Armando Hasudungan
Biology and Medicine videos

Chest Pain

Overview the most common and important cardiovascular symptom. It is also a very important symptom for the lungs and oesophagus, where the character, pattern of pain and associated symptoms differ. Initial management include oxygen, analgesia, nitrates (to rule in MI) and investigations with ECG and chest X-ray are urgent for patients who present with chest pain + grave […]

Overview the most common and important cardiovascular symptom. It is also a very important symptom for the lungs and oesophagus, where the character, pattern of pain and associated symptoms differ. Initial management include oxygen, analgesia, nitrates (to rule in MI) and investigations with ECG and chest X-ray are urgent for patients who present with chest pain + grave signs and symptoms such as diaphoresis, tachycardia, hypotension, fever and sudden dyspnea. You want to rule out life-threatening causes first which are discussed below.

CAUSES OF CHEST PAIN BY BODY SYSTEMS   
Cardiac Respiratory Gastrointestinal Musculoskeletal Psychogenic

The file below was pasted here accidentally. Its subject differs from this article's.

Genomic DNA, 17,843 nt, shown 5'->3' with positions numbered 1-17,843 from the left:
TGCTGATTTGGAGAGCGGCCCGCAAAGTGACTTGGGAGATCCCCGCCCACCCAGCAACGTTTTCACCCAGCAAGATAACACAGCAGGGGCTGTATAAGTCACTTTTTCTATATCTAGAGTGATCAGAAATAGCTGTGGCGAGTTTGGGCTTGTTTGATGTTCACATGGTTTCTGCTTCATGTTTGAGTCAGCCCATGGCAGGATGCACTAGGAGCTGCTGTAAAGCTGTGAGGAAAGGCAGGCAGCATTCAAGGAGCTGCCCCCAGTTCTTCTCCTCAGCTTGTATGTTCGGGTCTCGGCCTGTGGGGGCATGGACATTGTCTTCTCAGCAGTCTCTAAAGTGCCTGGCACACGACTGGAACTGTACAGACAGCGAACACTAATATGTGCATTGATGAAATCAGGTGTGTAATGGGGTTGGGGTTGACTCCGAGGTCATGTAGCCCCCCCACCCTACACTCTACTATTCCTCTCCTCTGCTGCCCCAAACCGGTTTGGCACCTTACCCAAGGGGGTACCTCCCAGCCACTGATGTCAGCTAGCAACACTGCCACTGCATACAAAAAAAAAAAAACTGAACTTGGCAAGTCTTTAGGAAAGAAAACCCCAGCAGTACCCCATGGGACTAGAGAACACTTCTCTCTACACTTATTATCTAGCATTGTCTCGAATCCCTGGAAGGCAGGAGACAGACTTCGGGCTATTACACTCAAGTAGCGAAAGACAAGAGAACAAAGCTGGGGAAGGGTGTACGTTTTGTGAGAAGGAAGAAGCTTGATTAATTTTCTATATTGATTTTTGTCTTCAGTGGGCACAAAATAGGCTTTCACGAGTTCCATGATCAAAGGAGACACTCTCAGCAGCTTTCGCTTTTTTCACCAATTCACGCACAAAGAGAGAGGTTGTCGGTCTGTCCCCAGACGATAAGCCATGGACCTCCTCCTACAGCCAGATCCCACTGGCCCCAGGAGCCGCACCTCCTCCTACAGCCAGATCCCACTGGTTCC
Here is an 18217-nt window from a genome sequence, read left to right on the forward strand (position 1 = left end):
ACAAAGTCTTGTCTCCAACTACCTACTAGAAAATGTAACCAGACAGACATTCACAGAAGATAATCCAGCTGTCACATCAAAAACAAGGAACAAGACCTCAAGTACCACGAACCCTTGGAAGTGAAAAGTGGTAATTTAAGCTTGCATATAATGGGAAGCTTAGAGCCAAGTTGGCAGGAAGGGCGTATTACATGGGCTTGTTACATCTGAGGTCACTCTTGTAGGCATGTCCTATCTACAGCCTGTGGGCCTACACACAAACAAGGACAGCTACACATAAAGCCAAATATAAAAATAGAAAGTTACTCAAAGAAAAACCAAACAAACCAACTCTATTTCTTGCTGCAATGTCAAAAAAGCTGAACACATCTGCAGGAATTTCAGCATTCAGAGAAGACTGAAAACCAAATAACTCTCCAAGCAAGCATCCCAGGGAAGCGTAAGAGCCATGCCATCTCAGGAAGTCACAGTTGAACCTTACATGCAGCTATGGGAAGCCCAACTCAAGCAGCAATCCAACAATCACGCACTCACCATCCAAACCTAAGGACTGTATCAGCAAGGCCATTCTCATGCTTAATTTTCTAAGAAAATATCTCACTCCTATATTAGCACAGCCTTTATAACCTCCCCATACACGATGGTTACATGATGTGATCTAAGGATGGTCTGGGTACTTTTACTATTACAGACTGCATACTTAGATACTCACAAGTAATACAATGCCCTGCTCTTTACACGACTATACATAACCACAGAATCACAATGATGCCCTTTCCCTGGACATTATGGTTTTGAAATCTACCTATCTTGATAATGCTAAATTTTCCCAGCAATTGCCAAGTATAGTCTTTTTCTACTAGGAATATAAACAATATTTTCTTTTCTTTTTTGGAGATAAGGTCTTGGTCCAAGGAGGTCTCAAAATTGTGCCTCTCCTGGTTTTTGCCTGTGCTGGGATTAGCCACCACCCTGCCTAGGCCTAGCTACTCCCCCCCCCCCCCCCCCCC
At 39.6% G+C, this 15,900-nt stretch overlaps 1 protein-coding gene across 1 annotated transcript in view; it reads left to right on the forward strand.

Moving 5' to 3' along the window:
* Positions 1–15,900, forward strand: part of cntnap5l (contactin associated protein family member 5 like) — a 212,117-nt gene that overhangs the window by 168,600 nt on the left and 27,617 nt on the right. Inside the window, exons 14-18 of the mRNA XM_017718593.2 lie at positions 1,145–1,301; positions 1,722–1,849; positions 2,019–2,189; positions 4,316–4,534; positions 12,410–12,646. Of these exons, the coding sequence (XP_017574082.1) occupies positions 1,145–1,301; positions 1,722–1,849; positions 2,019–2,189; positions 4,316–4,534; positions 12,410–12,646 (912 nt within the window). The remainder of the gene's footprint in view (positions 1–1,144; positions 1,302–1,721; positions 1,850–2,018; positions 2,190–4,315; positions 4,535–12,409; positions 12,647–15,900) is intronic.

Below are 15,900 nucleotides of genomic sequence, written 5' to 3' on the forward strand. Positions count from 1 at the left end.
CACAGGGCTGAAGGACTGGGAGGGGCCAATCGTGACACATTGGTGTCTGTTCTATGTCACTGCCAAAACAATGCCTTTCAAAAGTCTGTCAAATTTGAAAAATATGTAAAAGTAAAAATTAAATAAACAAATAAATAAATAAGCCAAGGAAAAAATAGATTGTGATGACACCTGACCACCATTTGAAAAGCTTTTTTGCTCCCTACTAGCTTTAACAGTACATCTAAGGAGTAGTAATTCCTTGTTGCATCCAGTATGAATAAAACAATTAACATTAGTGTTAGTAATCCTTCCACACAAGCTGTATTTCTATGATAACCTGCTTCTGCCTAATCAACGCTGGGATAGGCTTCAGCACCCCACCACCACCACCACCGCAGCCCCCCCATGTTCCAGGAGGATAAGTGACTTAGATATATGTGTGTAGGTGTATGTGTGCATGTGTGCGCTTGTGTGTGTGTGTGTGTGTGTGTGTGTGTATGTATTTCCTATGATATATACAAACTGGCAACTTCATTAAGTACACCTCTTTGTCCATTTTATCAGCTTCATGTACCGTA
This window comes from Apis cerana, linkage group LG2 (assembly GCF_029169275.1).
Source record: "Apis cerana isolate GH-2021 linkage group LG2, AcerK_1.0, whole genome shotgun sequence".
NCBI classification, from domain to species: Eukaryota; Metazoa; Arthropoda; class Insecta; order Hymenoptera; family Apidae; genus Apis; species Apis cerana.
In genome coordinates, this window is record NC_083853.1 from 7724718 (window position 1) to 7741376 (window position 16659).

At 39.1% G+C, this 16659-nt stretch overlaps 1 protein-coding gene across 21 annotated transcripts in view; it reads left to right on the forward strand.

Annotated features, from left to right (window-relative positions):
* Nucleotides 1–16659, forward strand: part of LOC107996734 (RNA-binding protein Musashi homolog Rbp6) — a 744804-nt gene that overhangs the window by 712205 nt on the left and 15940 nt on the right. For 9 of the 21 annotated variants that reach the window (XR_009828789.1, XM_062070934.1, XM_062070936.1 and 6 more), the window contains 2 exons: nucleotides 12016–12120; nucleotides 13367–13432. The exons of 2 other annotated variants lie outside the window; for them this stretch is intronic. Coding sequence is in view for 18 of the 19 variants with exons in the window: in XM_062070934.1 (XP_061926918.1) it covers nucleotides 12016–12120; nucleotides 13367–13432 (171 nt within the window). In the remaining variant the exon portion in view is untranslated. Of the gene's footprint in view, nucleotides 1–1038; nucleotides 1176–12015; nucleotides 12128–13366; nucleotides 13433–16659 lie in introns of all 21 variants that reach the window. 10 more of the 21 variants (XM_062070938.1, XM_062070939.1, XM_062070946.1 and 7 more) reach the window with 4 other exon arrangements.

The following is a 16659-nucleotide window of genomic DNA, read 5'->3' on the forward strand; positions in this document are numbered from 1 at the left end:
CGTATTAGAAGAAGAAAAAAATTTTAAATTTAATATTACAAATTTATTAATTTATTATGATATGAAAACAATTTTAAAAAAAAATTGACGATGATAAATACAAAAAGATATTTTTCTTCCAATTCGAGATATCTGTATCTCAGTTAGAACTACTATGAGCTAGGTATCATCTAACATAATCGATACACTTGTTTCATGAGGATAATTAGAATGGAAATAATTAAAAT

Acute Coronary Syndrome Pulmonary Embolism Oesophageal rupture Rib Fracture Anxiety
Aortic dissection Pneumothorax Pneumomediastinum Herpes Zoster Panic attack
Pericarditis Pulmonary Hypertension Cholecystitis Costochondritis
Stable Angina Pneumonia GERD/GORD
Endocarditis Lung Cancer Peptic ulcer disease
Cardiac tamponade Bronchiectasis Acute Pancreatitis

Types of chest pain

  • Pleuritic Pain – pain from parietal pleura and endothoracic fascia (the visceral pleura is insensitive to pain). It is worse on inspiration, reflecting the stretching of inflamed parietal pleura during movement of the thorax. No relief with GTN and does not radiate.
  • Pulmonary (Lung parenchymal) Pain – Dull and constant pain.
  • Diaphragmatic pain – pain referred to the shoulder tips. If pain located in costal parts of the diaphragm it radiates to the abdomen.
  • Chest wall (musculoskeletal) pain – It is rarely severe and incapacitating, is often bilateral, and generally is intensified by changes in body position or flexing the thorax. Confused with pleuritic pain. Tender to touch.
  • Burning pain – Esophageal disease, frequently after eating. Acid reflux may worsen with recumbency.
  • Cardiac pain – varies (dissecting aorta, stable angina, acute coronary syndrome and pericarditis)